Of the 167 enlisted black soldiers of the 25th Infantry discharged from the U.S. Army “without honor” by order of President Theodore Roosevelt after the shooting in Brownsville, Texas in 1906, Pvt. Dorsie Willis was the only to live long enough to see justice.
According to census records, Willis was born in Mississippi in 1886. His parents, Corsey and Dochie Willis were free born. Willis joined Company D, 25th Infantry of the U.S. Army on January 5, 1905. In July 1906 Willis’s battalion was sent to Fort Brown in Brownsville on the American bank of the Rio Grande and near its mouth. His battalion replaced the white 26th Infantry. The local residents, mostly Mexican and about 20% white, were not happy with the prospect of African American soldiers being stationed there, and the soldiers of the 25th Infantry immediately encountered harassment.
Less than three weeks later, between 12 and 20 men shot up Brownsville, killing one civilian and badly wounding another. Witnesses identified the shooters either as black or as soldiers, which meant the same thing since all the enlisted soldiers at Fort Brown were black. Their motive was thought to be revenge for the harassment they had suffered.
Every soldier at Fort Brown denied taking part in the shooting or knowing who might have been involved. Willis testified under oath he was in bed in his company’s barracks during the shooting and knew nothing about it. But when army investigations concluded the shooters were unidentified soldiers, President Theodore Roosevelt ordered the discharge of every one on duty that night, including Dorsie Willis, without court-martial or other trial.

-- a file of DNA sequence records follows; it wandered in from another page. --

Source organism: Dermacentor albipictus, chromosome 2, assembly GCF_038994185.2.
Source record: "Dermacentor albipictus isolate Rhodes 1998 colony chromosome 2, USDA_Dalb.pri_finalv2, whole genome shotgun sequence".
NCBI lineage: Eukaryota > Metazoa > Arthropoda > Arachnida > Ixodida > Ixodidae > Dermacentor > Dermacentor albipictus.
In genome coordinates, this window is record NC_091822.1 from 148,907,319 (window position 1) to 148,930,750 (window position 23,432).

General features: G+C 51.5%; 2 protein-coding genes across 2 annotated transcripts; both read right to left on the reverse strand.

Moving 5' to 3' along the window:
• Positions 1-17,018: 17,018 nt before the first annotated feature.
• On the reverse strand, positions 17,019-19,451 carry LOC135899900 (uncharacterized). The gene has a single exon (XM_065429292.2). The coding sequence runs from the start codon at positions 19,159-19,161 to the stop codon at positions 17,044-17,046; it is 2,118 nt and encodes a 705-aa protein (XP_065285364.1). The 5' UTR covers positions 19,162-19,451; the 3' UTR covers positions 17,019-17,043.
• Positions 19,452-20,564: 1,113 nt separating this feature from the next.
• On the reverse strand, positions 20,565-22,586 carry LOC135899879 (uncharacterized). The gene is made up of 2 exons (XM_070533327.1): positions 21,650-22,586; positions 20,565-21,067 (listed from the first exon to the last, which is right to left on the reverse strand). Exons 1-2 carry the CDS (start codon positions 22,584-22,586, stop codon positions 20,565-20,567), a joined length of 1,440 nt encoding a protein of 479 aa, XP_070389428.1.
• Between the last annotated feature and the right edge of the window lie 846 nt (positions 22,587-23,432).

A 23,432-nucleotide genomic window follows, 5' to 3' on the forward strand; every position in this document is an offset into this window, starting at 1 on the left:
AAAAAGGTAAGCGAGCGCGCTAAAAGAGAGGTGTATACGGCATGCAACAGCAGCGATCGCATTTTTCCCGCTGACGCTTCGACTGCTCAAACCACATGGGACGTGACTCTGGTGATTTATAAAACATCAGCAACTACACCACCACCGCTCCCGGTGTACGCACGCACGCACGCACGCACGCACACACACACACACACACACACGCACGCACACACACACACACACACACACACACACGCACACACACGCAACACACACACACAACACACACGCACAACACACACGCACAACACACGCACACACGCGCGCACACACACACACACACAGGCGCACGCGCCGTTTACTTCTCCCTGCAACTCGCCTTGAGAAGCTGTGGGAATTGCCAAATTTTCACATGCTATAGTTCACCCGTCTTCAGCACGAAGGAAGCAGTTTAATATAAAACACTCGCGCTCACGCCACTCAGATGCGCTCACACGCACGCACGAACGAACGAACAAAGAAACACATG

Historian John Weaver’s 1970 carefully researched book, The Brownsville Raid finally prompted the U.S. Army to reinvestigate the discharges, and in 1973 all discharged Brownsville soldiers were awarded Honorable Discharges posthumously; all except Dorsie Willis. On February 11, 1973, Willis was given his Certificate of Honorable Discharge attesting to his honest and faithful service. At the time only one other discharged Brownsville soldier also was alive but he had been readmitted to the army earlier and had already had an Honorable Discharge.
California Congressman Augustus F. Hawkins later persuaded his colleagues to also compensate Willis for the injustice of his original discharge, and on January 11, 1974, the U.S. Army sponsored a luncheon for Willis in Minneapolis, Minnesota where he now lived, and Army Major General De Witt Smith presented the veteran a check for $25,000. When Private Dorsie Willis died three years later on August 24, 1977, he was buried at the U.S. Military Cemetery at Fort Snelling, Minnesota with full military honors.